For half a century, David Attenborough has taken viewers on extraordinary, well-informed, thought-provoking, and moving tours of the rich flora and fauna of virtually every corner of our planet.
The 85-year-old British naturalist provides energetic and stimulating narration on the BBC's Frozen Planet, a stunning, six-hour exploration that takes us, quite literally, to the ends of the Earth: the Arctic and Antarctic.
Produced by Alastair Fothergill and Vanessa Berlowitz, the team responsible for the equally glorious The Blue Planet and Planet Earth series, Frozen Planet opens with a general introduction to the topography and the history of the two polar regions, with stunning views of giant glaciers and the creatures that live in their shadows, including polar bears, Adélie and emperor penguins, albatross, narwhals, even wolves. Later episodes of Frozen Planet concentrate on life at each pole through the four seasons. The seven-part documentary ends with a look at how climate change is making very real and very disturbing changes to life at the poles. (www.bbcamericashop.com/; $39.98 DVD; $54.98 Blu-ray; not rated)
Bill Moyers: Capitol Crimes.
Legendary newsman Moyers presents an intricately researched history of the Jack Abramoff scandal, showing how the high-powered Washington lobbyist's crimes and misdemeanors touched everything from Louisiana casinos to sweatshops in the Mariana Islands to the lush Moscow mansions of Russian oligarchs to Capitol Hill. Acorn Media's two-hour film is supplemented with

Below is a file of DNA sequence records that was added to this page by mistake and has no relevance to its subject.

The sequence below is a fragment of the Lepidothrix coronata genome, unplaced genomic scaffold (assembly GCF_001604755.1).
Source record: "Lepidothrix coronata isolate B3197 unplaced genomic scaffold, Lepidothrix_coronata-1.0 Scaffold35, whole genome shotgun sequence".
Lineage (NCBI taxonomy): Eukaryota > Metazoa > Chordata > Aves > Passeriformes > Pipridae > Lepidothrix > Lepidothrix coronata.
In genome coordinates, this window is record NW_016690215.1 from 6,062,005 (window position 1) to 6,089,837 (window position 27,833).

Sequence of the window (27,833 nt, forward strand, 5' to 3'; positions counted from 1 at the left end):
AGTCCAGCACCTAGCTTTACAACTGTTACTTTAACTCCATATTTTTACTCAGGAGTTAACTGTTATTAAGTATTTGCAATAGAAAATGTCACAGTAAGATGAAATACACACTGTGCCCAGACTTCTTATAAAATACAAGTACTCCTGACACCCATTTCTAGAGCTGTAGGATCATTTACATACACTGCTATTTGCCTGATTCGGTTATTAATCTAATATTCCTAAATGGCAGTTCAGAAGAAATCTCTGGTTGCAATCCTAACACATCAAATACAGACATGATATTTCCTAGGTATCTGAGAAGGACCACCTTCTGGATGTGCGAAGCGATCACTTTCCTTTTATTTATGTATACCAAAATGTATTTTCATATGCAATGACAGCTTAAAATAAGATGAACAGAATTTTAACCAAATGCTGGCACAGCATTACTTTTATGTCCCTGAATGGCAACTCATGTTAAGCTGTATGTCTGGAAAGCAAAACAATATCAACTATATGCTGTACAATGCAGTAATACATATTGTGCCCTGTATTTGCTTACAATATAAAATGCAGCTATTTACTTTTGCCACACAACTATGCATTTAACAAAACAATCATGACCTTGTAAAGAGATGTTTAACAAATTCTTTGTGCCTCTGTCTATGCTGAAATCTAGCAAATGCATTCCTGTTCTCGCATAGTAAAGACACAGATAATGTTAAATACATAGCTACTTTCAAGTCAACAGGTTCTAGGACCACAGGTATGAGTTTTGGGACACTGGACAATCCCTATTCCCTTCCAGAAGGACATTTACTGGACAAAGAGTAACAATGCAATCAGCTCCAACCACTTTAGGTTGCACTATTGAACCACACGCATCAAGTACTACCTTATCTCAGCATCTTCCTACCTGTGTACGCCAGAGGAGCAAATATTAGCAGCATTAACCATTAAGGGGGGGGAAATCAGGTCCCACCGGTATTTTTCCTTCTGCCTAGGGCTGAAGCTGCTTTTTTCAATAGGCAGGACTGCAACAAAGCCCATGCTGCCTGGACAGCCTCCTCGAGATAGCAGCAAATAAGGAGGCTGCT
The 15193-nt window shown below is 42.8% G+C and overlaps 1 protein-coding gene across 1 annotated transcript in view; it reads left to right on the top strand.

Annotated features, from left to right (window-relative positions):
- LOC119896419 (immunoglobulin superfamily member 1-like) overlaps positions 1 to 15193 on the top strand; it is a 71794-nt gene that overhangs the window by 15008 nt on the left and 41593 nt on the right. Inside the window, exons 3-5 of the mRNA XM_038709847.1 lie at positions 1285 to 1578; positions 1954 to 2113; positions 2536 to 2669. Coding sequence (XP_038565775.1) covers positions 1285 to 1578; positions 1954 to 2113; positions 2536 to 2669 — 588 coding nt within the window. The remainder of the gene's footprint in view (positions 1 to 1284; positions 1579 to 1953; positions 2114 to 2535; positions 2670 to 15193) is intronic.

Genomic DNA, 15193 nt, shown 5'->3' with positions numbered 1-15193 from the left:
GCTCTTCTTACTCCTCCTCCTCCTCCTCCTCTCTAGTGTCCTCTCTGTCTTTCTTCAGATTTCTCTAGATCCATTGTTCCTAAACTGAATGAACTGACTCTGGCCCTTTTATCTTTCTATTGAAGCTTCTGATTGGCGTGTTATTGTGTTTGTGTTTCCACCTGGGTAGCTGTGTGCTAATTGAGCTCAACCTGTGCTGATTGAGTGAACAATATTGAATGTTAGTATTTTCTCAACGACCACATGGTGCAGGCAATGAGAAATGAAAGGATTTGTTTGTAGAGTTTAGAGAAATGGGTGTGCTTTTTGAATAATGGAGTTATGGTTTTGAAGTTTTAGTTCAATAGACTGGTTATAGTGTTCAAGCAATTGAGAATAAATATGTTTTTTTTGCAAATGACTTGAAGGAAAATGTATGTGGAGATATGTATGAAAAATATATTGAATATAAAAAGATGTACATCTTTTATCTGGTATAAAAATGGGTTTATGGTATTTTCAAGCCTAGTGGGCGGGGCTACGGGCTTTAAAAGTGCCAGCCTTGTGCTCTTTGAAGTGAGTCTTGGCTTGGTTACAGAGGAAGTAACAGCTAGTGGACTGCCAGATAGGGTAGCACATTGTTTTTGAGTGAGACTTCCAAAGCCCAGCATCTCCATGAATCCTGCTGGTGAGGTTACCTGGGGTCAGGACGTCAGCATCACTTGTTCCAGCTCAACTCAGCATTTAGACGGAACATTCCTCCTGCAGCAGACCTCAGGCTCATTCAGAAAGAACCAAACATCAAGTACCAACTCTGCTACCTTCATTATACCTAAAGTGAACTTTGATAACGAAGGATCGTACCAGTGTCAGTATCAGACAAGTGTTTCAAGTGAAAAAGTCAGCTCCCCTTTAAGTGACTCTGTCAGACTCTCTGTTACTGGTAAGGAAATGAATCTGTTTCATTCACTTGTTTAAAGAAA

Buying the War,
a one-hour documentary about the news media's role in the 2003 invasion of Iraq.
(www.acornmedia.com/; $49.99; not rated)
Mission: Impossible - Ghost Protocol. Tom Cruise teams up with Jeremy Renner in the latest, and most fun, entry in the action franchise from Paramount Pictures. It takes the MI team after a rogue Russian agent out to start a nuclear war. The sequence shot at the Kremlin in Moscow is terrific. (www.paramount.com/dvd; $29.99 DVD; $44.99 Blu-ray/DVD/Digital Copy Combo; Rated PG-13)
The Iron Lady. Meryl Streep, the woman of a thousand accents, delivers an Oscar-winning performance as former British Prime Minister Margaret Thatcher in this biopic from the Weinstein Co. (http://weinsteinco.com/; $29.98 DVD; $39.99 Blu-ray/DVD/Digital Copy Combo; rated PG-13)
Out. Tom Bell (Prime Suspect) delivers a tour-de-force performance in this exhilarating, hard-boiled British crime series from 1978 about a thief fresh from prison who searches for the man who betrayed him. The five-hour mini-series, released by Acorn Media, is as exciting as on the day it premiered. (www.acornmedia.com/; $39.98; not rated)
Eureka: Season 4.5. Syfy Channel's quirky drama, about an oddball town filled with an oddball group of scientists who are watched over by a very normal sheriff, is coming to an end this year after five seasons. This three-disc box set from Universal Studios features season four's 12 episodes. (www.universalstudiosentertainment.com/; $29.98; not rated)
Girl on a Motorcycle. Two 1960s icons, British singer Marianne Faithfull and French screen idol Alain Delon, join forces in a remastered and uncut edition of the 1968 psychedelic road movie dubbed Europe's Easy Rider. Directed by Michael Powell's Oscar-winning cinematographer, Jack Cardiffe, Girl, from Kino/Redemption Films, is a freewheeling pic about a woman who rides her motorcycle across France to reconnect with an ex-lover after her marriage collapses. (www.kinolorber.com/redemption/; $19.95; not rated)
Let the Bullets Fly. Hong Kong action megastar Chow Yun-Fat stars as a crime lord in 1920s China in this spectacular action comedy from Well Go USA. (http://wellgousa.com/; $32.98 Blu-ray/DVD Combo; rated R)